USI Fund in The Wallstreet Journal

Towers Rise on EB-5 Funds

By ELIOT BROWN

One of New York’s most well-known developers is planning to finance two high-end Manhattan towers partly through a visa program that gives green cards to foreigners who invest in certain U.S. projects.

The Durst Organization aims to raise about $260 million through the “EB-5” visa program, which has become increasingly popular in recent years. Durst, like many other developers, has turned to it because of its difficulty in finding other forms of construction financing.

Certain types of loans that developers formerly relied on have become “very expensive and very hard to do in rental property,” says Gary Rosenberg, an attorney for Durst.

One of the projects would be a 41-story glass tower at Sixth Avenue and 31st Street with a mix of apartments, office space and retail. Plans for the other, 625 W. 57th St., call for a pyramid-shaped apartment building designed by avant-garde architect Bjarke Ingels Group.

The EB-5 program—so named because it is the fifth category of employment-related immigration visas—allows foreign citizens to secure green cards when they invest at least $500,000 per family in projects that create at least 10 jobs per investor.

Durst’s use of the once-obscure program shows how it has vaulted into the mainstream. Applications by foreign investors have jumped to 6,041 in fiscal year 2012 from 486 in 2006, according to U.S. Citizenship and Immigration Services, which administers the program.

Local projects that have used the program include the $4.9 billion Atlantic Yards apartment and arena project in Brooklyn developed by Forest City Ratner Cos. and Extell Development Co.’s 34-story International Gem Tower on West 47th Street.

In the past, “you had to explain it to people—people didn’t believe that the program was around, now it’s a lot more popular and people have heard of it.”

Of course, the program has risks, particularly for investors. Should a project stall or otherwise fail to create the needed jobs, investors lose their money and a shot at a green card.

Citizenship and Immigration Services has stepped up scrutiny on projects, though many in the industry have called for legislative reforms. Critics say foreign investors can have difficulty screening the projects’ worth.

The EB-5 program was started in the 1990s, but it only took off during the downturn, when banks and other lenders pulled back on making loans to construction projects. Developers searching for alternatives found that EB-5 investors typically make loans at reasonable interest rates—because their focus is on immigrating, not on making a financial return—and were still willing to fund projects during the downturn.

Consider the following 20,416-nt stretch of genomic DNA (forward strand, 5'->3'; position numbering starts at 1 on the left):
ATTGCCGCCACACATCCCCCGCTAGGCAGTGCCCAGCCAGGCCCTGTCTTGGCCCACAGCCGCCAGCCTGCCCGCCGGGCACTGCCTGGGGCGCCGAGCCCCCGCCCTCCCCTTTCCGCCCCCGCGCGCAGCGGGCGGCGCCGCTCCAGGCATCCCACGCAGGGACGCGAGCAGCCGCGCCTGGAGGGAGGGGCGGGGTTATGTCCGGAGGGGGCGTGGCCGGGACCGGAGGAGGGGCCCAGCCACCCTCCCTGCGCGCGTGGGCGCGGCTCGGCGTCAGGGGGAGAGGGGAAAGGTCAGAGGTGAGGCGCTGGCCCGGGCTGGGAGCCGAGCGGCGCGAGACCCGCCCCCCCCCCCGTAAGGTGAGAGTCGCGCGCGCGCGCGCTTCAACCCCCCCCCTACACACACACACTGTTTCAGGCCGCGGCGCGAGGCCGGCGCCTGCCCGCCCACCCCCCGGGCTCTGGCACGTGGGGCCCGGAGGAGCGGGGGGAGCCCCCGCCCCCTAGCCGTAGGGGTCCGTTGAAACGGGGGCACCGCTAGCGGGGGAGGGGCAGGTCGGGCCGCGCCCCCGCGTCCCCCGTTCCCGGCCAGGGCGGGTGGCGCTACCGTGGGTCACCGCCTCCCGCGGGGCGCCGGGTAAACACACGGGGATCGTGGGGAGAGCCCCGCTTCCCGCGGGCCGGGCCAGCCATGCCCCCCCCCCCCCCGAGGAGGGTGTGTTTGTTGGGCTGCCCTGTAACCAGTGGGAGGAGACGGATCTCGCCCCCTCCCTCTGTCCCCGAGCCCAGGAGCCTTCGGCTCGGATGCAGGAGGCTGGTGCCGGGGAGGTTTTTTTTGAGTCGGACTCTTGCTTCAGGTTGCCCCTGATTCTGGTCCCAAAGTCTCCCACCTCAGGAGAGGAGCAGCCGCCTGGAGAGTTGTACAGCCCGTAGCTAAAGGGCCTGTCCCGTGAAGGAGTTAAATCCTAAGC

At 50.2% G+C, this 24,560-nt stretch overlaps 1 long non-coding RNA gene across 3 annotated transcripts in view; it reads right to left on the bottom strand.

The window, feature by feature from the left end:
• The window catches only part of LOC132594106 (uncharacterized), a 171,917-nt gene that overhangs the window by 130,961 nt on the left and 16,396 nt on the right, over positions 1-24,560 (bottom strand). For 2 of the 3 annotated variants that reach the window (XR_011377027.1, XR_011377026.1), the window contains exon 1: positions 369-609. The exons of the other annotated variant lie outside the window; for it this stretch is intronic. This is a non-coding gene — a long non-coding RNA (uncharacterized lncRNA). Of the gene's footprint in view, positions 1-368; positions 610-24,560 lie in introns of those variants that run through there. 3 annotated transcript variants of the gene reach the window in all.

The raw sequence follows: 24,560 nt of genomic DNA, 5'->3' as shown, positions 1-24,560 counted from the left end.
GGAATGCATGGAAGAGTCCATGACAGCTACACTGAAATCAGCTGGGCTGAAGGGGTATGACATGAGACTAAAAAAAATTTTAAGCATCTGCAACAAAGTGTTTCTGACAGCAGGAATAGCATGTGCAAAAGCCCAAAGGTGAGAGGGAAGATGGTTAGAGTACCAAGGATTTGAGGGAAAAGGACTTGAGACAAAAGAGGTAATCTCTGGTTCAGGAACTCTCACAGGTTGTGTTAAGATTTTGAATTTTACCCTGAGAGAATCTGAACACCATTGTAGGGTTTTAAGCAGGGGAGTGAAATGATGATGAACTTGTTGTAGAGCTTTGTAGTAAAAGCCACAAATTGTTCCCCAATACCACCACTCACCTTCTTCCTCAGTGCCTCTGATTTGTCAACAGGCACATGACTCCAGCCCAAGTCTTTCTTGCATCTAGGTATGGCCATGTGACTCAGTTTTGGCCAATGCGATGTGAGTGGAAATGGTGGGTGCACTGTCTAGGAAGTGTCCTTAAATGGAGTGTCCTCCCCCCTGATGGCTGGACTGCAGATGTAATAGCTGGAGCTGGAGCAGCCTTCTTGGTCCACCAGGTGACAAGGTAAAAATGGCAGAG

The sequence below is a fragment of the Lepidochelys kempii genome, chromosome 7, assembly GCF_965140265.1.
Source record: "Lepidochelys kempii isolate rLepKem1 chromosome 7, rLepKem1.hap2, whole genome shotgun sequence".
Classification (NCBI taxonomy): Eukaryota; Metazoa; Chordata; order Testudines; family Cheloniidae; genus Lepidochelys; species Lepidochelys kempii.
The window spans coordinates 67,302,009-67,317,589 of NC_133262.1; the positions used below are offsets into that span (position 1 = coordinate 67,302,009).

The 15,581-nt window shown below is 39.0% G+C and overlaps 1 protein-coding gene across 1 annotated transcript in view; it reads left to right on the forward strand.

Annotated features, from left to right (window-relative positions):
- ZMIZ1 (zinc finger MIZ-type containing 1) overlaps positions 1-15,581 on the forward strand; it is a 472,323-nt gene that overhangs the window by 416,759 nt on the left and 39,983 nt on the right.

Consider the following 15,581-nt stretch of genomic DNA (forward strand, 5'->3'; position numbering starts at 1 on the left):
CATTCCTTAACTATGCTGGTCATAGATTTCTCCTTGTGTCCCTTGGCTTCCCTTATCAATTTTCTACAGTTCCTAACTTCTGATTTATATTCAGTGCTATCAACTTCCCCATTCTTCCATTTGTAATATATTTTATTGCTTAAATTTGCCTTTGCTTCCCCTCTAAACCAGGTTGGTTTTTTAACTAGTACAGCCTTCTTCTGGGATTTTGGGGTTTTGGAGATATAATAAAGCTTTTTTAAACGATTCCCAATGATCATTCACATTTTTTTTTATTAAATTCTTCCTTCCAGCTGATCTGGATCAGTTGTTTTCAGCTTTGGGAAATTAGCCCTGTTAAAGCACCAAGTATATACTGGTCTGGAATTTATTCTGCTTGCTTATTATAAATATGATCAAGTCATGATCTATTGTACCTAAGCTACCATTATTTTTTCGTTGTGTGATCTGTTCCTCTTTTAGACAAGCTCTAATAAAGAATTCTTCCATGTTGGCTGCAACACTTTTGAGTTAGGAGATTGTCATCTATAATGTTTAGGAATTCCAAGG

With the growing demand, it has morphed from being used largely by developers of small and mid-size hotel and mixed-use projects to builders of prominent towers. Durst, for example, is known for building such skyscrapers as the Bank of America tower at Bryant Park.

Mr. Rosenberg says traditional banks are making smaller loans than they used to for development projects. Also, interest rates are too high on a type of supplementary financing known as mezzanine debt that used to be more widely available, he says.

Durst is working with a Florida-based private company, US Immigration Fund LLC, to raise the EB-5 financing. The company typically finds investors in China, Mr. Rosenberg says.

Mr. Rosenberg says Durst is hoping to raise $80 million in EB-5 financing for the tower at Sixth Avenue and 31st Street, known as 855 Sixth Ave., which represents about 19% of its total cost. Investors have made commitments for about half of that $80 million, he says.

Durst is working on hiring a construction contractor for the building, slated to have 299 luxury apartments and 76 reserved for low-income families. A brochure from the US Immigration Fund says Durst projects rents will be as high as $8,300 a month for a two-bedroom.

Durst has begun excavation work on the other building, on 57th Street and the West Side Highway, and plans to start raising money soon. The developer hopes to raise $180 million in EB-5 financing for that project.

Write to Eliot Brown at eliot.brown@wsj.com

A version of this article appeared May 28, 2013, on page A20 in the U.S. edition of The Wall Street Journal, with the headline: Towers Rise on EB-5 Funds.